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beefykeefy wrote:
Marvellous thread Beer


Thanks for that. Sometimes I am not sure how much interest there is for a little known coachbuilt from the other side of the planet.

As there has not been a lot of activity on the web site lately, except for discussion about the site format etc, I do get a little concerned about posting too much Ascort stuff as it is not a pure VW and this site is primarily for them. (The Ascort is VW based and pure to the Pre67 era though.)

I just wish some of the VW restorers would also do a few more blogs about their restoration efforts as I am sure that we would all find it interesting.

On the subject of Ascorts, I was contacted by the owner of this car:



It seems that the Volksworld magazine is going to do an article on it, which is good news, but I have some real concerns about how accurate the article will be. As much as I like the owner of the car, he is not a purist and has been carrying out quite a few mods (inside, outside and underneath) and probably is not up to date on the latest findings about the history of the cars. The owner of the car wants the article to be correct and has asked that I assist with some historic photos, and for me to write some of the history for the article, but the Volksworld does not seem to want anything from me, despite the fact that I maintain a register of the cars, document the history, am in touch with all known owners, the family of the constructor, and hold quite a few previously unpublished photos and documents etc.
Crying Confused

In the Volksworld forum there was a recent photo of the silver car (posted by the person doing the article) with a statement that its is fitted with a 356 engine (true) and that you could also get the cars with a VW engine. The 356 engine was fitted to the car when it was rebuilt and was not fitted from new. In fact the ID plate states an engine no ACA0914, which is the Okrasa number from Ascort Corporation Australasia. It is 2 less than the number of the engine in my blue car. I have seen no evidence that a 356 engine was ever fitted to an Ascort from new, and have not heard of any conversions being done in the era. As the Ascort corporation was an agent for Okrasa kits, I doubt that fitting 356 engines from new would have happened. Although the 356 engine is a conversion which would have been possible in the era, I think that stating that the 356 engine was an option is a myth started by the person who carried out the conversion. Sneaky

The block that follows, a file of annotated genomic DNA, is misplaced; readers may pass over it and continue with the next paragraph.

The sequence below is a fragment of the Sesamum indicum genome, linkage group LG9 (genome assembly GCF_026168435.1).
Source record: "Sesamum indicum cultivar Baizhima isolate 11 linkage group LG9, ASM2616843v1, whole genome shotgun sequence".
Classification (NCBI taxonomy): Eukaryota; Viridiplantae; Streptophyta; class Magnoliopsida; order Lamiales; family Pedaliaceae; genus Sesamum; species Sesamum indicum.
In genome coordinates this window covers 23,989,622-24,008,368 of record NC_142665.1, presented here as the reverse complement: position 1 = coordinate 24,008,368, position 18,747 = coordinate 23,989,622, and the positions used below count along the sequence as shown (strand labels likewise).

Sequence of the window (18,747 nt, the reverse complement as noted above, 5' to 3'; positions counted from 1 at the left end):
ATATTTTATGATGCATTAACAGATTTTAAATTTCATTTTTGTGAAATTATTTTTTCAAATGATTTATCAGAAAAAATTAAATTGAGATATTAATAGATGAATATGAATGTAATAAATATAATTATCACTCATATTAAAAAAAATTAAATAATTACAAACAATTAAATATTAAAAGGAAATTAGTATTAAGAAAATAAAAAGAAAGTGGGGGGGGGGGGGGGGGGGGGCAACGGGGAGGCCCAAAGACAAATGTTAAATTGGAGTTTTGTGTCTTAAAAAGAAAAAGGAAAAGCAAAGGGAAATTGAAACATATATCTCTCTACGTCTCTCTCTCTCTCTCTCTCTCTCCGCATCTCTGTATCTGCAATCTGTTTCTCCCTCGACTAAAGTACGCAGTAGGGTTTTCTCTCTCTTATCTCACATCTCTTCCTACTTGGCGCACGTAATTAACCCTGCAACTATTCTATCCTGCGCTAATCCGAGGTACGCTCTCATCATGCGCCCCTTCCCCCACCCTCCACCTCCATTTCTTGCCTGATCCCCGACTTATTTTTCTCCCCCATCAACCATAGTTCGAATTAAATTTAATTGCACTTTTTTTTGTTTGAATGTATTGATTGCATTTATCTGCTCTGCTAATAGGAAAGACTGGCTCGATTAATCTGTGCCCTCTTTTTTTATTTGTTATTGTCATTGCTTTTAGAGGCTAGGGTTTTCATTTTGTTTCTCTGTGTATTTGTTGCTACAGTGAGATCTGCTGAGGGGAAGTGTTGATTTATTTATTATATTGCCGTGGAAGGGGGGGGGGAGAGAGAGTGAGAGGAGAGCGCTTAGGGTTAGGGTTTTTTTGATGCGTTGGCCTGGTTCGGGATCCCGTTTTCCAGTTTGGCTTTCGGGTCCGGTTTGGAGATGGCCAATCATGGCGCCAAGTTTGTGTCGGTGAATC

I sincerely hope that there is no re-writing of Ascort history, in this Volksworld article when it comes out.

Edited by user 16 June 2012 07:21:39(UTC)  | Reason: Not specified

Mark - Owner of 2 under restoration Australian coachbuilt Ascorts.
ascort Offline
#28 Posted : 19 June 2012 20:56:07(UTC)
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ascort wrote:
The owner of the car wants the article to be correct and has asked that I assist with some historic photos, and for me to write some of the history for the article, but the Volksworld does not seem to want anything from me, despite the fact that I maintain a register of the cars, document the history, am in touch with all known owners, the family of the constructor, and hold quite a few previously unpublished photos and documents etc.


Just a quick update. Ivan form Volksworld has contacted me and is keen for his story to be as accurate as possible, which is a big relief to myself, and will make the Craney family happy as well. ThumpUp I will try to help Ivan with anything that he needs to make his article a good one.

I now feel a bit bad that I wrote my previous post. Blushing It is just a little frustration showing through on my part due to the amount of inaccurate information and myths that seem to be floating about in cyberworld. It would be so fantastic if Volksworld can put a quality article about the Ascort into print.

Mark - Owner of 2 under restoration Australian coachbuilt Ascorts.
ascort Offline
#29 Posted : 31 July 2012 13:24:49(UTC)
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I thought that it was about time that I added a quick update. I have been putting a web site together to cover the Ascort cars and it has been taking longer than I had intended. This is probably because I am trying to put too much information into it.